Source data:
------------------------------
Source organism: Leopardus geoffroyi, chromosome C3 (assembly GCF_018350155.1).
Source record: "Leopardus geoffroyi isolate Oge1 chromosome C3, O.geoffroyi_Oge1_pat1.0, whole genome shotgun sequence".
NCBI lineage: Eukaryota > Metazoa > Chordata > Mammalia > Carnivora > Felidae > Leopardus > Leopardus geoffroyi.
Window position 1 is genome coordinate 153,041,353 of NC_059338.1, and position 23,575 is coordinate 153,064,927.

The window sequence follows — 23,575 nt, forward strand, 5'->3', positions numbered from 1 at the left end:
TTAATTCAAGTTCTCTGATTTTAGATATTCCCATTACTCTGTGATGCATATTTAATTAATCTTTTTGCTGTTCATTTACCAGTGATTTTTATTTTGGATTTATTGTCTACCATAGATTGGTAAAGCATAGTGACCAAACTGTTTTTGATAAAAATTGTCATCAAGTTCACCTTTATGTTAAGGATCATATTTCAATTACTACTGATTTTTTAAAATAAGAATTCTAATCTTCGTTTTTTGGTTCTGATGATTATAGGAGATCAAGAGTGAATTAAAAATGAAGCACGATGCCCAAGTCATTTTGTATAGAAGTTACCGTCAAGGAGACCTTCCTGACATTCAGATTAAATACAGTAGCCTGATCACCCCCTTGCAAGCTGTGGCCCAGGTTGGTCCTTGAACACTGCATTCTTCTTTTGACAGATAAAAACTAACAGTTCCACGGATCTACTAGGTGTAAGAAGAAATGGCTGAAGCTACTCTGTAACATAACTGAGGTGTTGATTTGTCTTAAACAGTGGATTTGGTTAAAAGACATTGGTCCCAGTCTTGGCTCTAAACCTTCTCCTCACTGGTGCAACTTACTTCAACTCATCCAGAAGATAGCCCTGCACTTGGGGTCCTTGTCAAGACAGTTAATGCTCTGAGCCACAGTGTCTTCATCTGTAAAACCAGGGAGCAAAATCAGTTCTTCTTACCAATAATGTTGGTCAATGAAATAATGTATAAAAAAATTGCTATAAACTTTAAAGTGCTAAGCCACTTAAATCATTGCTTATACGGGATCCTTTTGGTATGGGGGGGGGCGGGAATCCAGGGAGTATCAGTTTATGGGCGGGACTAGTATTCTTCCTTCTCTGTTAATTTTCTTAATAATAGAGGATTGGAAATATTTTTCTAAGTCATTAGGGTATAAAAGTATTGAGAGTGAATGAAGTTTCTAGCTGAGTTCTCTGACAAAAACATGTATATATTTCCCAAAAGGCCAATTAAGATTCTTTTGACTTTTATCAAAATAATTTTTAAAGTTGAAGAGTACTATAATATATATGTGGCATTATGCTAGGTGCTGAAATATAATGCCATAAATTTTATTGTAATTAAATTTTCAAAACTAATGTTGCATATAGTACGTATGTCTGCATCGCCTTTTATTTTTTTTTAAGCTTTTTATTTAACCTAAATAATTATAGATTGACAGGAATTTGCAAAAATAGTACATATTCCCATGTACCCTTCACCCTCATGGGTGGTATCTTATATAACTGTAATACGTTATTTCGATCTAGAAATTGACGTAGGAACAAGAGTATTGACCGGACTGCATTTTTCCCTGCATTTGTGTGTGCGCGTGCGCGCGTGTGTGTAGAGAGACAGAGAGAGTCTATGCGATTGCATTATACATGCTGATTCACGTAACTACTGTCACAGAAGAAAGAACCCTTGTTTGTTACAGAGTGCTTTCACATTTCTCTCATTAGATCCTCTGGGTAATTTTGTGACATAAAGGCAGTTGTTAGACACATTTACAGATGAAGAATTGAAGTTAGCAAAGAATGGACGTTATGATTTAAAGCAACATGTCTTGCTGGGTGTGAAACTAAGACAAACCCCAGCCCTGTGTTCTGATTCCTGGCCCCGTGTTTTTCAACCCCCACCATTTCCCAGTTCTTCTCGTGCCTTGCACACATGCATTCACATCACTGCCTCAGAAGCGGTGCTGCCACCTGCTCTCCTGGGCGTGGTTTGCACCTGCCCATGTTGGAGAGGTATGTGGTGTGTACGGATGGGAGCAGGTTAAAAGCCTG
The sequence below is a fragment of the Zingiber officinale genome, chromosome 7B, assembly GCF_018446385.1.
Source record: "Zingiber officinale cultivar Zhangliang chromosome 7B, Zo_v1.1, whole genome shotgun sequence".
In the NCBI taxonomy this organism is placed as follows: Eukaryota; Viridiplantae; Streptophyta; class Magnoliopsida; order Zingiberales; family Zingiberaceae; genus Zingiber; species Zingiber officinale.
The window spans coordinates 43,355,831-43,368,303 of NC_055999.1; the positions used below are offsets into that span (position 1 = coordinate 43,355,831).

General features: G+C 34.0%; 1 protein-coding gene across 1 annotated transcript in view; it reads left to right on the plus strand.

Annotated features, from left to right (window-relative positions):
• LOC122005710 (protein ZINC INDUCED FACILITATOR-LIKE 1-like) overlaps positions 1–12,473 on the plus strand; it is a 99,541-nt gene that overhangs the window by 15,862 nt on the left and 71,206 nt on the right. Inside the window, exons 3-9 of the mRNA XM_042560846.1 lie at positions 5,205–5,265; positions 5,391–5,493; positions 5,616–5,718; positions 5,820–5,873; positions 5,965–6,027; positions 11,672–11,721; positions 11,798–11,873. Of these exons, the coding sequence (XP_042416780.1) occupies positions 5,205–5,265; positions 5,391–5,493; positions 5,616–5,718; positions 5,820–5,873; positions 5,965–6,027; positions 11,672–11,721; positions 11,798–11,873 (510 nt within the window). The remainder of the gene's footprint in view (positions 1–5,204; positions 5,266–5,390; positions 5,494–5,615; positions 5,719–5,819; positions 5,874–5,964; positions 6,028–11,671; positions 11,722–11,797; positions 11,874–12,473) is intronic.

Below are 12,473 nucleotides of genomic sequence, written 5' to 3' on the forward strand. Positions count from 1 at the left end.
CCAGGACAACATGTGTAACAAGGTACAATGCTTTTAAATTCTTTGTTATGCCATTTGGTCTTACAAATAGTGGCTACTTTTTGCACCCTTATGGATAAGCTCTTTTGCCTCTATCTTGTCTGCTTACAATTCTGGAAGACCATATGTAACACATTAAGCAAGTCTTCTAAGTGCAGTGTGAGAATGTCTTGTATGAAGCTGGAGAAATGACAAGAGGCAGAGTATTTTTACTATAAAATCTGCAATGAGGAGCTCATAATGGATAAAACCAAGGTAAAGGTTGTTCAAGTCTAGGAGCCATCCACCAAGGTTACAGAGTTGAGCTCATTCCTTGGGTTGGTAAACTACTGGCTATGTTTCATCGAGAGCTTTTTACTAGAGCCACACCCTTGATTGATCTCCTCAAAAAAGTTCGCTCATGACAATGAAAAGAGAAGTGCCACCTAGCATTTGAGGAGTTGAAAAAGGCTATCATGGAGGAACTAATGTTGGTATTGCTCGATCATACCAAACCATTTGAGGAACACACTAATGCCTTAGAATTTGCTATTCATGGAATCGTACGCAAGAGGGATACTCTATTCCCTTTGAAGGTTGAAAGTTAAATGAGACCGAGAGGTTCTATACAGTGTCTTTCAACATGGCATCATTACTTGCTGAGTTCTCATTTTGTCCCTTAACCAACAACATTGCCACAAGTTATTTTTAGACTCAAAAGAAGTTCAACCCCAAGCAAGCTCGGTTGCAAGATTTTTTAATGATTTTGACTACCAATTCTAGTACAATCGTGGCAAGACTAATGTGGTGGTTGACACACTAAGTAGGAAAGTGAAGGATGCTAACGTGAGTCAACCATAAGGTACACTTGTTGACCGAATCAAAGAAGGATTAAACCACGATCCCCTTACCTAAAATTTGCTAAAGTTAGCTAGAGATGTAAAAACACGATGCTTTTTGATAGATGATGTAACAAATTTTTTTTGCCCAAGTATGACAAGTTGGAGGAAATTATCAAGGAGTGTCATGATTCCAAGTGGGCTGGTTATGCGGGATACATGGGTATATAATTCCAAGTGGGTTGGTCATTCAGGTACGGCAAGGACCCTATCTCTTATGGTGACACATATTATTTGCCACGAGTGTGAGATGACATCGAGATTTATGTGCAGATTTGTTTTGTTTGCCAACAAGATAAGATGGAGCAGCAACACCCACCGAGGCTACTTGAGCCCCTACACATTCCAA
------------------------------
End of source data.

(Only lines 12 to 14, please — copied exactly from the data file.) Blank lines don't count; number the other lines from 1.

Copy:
Annotated features, from left to right (window-relative positions):
• LOC122005710 (protein ZINC INDUCED FACILITATOR-LIKE 1-like) overlaps positions 1–12,473 on the plus strand; it is a 99,541-nt gene that overhangs the window by 15,862 nt on the left and 71,206 nt on the right. Inside the window, exons 3-9 of the mRNA XM_042560846.1 lie at positions 5,205–5,265; positions 5,391–5,493; positions 5,616–5,718; positions 5,820–5,873; positions 5,965–6,027; positions 11,672–11,721; positions 11,798–11,873. Of these exons, the coding sequence (XP_042416780.1) occupies positions 5,205–5,265; positions 5,391–5,493; positions 5,616–5,718; positions 5,820–5,873; positions 5,965–6,027; positions 11,672–11,721; positions 11,798–11,873 (510 nt within the window). The remainder of the gene's footprint in view (positions 1–5,204; positions 5,266–5,390; positions 5,494–5,615; positions 5,719–5,819; positions 5,874–5,964; positions 6,028–11,671; positions 11,722–11,797; positions 11,874–12,473) is intronic.

Below are 12,473 nucleotides of genomic sequence, written 5' to 3' on the forward strand. Positions count from 1 at the left end.